His gaze fixed on her mask, which she’d worn in case a stranger came upon her, then traveled to her cloak stained with dirt, grass, and dew. She kept her pouches of herbs hidden under her cloak, but they made a noticeable bulge, which he seemed to fix on next.

“Remove your mask and cloak,” he said, his expression unchanging.

“I will not! You know who I am!”

He lifted the sword threateningly. “Remove them!”

She considered refusing again, but he had every reason to be suspicious, for she’d been trespassing in his gardens. Letting her pouches slide to the ground, she then did as he asked.

As soon as her cloak hit the ground, she became aware of several things at once. The air was colder than she’d realized. Her hands were smeared with dirt. And though the earl had lowered his sword, he was staring at her in a way that boded trouble.
His gaze paused only a moment to take in her cheeks pinkened by the cold and her hair tied back with ribbon. Then it slid lower to linger where her chemise of cream muslin bunched over the tops of her breasts.

A slow smile lit his lips as his eyes swept down the boned bodice of her simple chocolate-brown gown to her waist, and then to her hips. She wore few petticoats these days—there was no place for them in the wagon—so her form appeared much as nature had intended it.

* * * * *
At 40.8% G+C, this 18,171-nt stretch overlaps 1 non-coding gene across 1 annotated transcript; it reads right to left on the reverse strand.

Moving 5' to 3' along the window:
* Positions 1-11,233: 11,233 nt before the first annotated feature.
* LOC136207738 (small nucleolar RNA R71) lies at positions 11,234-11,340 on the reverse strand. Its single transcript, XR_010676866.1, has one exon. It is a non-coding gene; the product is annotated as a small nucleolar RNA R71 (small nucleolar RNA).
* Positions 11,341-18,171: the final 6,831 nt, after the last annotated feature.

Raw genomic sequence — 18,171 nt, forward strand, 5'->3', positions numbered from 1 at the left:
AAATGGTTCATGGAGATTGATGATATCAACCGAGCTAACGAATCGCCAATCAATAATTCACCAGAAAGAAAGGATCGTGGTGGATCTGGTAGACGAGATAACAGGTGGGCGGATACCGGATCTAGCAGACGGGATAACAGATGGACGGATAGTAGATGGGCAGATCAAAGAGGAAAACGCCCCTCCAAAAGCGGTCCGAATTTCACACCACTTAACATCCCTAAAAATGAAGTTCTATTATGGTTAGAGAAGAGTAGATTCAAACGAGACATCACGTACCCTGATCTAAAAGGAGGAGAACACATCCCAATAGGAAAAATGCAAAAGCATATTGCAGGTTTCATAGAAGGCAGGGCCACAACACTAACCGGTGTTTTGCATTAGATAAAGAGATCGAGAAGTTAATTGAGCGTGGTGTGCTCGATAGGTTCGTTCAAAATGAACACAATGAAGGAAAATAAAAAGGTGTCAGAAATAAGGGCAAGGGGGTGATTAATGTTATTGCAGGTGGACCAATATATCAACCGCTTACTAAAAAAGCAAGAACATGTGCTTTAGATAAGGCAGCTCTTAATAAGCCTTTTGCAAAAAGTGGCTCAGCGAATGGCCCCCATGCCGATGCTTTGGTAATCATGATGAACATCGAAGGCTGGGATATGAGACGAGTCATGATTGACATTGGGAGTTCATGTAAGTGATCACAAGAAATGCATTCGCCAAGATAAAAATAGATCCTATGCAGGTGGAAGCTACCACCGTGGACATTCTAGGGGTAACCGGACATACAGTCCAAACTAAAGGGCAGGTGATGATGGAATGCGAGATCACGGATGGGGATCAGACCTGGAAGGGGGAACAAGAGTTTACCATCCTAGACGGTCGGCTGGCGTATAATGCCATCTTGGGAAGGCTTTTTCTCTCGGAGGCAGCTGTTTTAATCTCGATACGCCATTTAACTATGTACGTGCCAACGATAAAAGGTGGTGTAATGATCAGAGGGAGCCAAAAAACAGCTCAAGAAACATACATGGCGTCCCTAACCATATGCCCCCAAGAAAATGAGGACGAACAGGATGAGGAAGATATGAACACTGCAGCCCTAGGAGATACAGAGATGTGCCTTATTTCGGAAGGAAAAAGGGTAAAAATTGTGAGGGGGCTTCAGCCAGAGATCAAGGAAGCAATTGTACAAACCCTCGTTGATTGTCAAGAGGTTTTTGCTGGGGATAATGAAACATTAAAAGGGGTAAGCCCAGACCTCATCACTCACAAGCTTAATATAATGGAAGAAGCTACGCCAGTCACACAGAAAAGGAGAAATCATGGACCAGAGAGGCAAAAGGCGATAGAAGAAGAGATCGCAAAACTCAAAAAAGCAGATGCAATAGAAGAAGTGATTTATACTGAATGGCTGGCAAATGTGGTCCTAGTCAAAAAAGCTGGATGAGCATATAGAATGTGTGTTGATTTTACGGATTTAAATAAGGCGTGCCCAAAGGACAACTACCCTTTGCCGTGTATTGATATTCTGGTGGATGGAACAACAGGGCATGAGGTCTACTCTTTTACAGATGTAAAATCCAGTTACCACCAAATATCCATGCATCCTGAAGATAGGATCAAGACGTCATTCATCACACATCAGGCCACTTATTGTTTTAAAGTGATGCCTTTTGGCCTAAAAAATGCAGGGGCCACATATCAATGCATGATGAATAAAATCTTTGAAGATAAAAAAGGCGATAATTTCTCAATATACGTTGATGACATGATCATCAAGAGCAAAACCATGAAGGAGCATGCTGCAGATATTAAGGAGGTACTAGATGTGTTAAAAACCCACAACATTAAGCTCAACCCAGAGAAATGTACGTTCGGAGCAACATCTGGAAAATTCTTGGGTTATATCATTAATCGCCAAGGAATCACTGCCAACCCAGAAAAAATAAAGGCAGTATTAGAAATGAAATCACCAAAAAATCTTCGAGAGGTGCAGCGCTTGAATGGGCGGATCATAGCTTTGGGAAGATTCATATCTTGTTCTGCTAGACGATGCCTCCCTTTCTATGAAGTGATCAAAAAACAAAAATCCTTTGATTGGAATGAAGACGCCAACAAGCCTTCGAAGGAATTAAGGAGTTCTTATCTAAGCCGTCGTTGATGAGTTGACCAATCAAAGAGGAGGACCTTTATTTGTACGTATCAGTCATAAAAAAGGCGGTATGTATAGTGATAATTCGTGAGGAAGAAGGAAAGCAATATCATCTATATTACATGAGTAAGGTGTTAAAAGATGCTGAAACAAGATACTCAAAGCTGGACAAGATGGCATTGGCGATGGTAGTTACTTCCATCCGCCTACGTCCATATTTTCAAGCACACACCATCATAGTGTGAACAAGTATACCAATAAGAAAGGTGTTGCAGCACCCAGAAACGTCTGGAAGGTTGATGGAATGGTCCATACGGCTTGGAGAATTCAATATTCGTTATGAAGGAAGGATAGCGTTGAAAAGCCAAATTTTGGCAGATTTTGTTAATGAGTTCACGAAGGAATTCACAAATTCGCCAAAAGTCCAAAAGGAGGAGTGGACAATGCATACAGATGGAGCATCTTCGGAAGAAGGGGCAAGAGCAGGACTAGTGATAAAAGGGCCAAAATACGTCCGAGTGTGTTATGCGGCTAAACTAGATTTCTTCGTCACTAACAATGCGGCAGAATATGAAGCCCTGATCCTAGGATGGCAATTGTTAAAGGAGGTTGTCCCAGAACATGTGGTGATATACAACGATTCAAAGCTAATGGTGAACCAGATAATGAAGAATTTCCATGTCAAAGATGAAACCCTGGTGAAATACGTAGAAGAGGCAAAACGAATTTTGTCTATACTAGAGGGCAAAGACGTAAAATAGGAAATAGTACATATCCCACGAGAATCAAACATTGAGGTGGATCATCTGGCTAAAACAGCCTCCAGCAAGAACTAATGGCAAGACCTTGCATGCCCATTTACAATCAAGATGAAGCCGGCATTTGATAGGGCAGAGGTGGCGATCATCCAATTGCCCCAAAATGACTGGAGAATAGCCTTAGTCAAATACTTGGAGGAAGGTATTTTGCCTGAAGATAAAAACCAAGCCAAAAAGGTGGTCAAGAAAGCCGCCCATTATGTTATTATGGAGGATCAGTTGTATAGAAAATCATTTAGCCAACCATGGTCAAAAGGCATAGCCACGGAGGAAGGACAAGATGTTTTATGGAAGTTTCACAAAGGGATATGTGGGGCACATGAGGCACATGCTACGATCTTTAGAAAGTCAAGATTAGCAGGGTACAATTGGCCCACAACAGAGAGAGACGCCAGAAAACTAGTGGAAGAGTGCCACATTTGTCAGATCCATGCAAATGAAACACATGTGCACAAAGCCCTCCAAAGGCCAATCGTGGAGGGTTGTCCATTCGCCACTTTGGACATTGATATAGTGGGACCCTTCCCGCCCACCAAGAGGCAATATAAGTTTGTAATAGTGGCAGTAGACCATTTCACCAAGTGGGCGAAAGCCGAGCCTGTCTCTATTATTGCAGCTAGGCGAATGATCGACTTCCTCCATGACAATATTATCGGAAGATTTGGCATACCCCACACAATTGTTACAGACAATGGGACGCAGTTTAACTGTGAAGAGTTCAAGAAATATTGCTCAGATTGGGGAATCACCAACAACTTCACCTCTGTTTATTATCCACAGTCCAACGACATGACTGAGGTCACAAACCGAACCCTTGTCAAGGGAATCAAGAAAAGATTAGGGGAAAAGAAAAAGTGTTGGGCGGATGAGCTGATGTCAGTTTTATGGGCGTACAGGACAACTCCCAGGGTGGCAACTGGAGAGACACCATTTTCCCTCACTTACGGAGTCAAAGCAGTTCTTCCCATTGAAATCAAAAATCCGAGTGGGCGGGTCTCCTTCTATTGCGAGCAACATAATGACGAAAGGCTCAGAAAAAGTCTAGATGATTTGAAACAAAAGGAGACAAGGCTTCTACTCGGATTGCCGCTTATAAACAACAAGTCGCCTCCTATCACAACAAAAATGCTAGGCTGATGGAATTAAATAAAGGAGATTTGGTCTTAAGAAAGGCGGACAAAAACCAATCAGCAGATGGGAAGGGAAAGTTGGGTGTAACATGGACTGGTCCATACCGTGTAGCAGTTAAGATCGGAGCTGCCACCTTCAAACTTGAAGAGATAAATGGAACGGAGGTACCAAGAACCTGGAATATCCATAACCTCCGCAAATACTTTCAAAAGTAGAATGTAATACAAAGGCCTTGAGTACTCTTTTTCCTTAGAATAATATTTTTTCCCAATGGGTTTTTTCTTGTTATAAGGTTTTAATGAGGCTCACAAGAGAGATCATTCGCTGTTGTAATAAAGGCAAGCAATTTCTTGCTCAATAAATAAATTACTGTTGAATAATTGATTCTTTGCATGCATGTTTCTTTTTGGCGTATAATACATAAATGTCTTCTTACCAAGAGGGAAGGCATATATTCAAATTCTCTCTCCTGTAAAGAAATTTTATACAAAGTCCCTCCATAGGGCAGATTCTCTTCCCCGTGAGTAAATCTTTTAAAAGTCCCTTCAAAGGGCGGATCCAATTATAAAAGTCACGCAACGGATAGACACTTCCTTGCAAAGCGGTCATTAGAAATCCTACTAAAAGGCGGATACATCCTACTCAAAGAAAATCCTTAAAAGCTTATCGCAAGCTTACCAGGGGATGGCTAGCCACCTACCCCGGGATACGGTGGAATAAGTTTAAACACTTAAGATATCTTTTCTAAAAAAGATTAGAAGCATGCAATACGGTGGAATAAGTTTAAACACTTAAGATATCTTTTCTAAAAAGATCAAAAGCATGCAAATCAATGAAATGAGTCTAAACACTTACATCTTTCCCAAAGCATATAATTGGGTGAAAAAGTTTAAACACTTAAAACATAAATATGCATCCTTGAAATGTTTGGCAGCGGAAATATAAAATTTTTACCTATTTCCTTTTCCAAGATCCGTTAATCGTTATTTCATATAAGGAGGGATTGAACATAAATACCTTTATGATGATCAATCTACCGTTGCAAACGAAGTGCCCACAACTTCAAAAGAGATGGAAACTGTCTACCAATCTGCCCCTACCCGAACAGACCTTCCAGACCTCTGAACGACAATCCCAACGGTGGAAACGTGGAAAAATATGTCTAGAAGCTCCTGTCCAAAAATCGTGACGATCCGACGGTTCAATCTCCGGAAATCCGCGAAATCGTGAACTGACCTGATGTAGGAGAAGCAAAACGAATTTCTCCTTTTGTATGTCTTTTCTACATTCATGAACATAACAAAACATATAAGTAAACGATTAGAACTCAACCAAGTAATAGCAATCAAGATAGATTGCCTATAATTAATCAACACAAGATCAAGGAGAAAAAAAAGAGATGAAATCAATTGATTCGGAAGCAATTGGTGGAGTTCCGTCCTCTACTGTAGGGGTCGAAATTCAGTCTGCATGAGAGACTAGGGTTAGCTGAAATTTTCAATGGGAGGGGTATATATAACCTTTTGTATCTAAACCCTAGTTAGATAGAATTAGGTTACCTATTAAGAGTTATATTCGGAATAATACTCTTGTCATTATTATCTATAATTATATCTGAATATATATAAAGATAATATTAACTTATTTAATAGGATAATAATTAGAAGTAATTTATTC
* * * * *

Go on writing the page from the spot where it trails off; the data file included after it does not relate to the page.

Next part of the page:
“Enchanting.” His gaze returned to her face. “But I felt certain you would be.” Then he sheathed his sword.

It took her a second to realize he’d only made her remove her cloak so he could satisfy his lustful urge to gawk at her body, but when she did, she snatched up her cloak. “You, sir, are a lecher!” she cried as she retied it about her neck.

“And what are you, my dear? A spy? A thief?” He gestured to the pouches at her feet. “Why are you skulking about in the wee hours of the morning, alarming my cook so she rouses me to confront the intruder?”

She reddened under his scrutiny. “I merely wanted some plants.” She knelt to pull an innocuous one from her bag. “You see? I want to start a garden of my own, and I thought you wouldn’t mind if I took a few of the ones difficult to cultivate. You have plenty, and you obviously don’t use them.”

Looking skeptical, he stepped close enough to bend and examine the pouches. When he found nothing but plants, he held out his hand to help her rise, which she ignored as she stood.

That seemed to annoy him. “Would it have been too much for you to humble yourself and ask for the plants? Think you I would have begrudged you a few herbs?”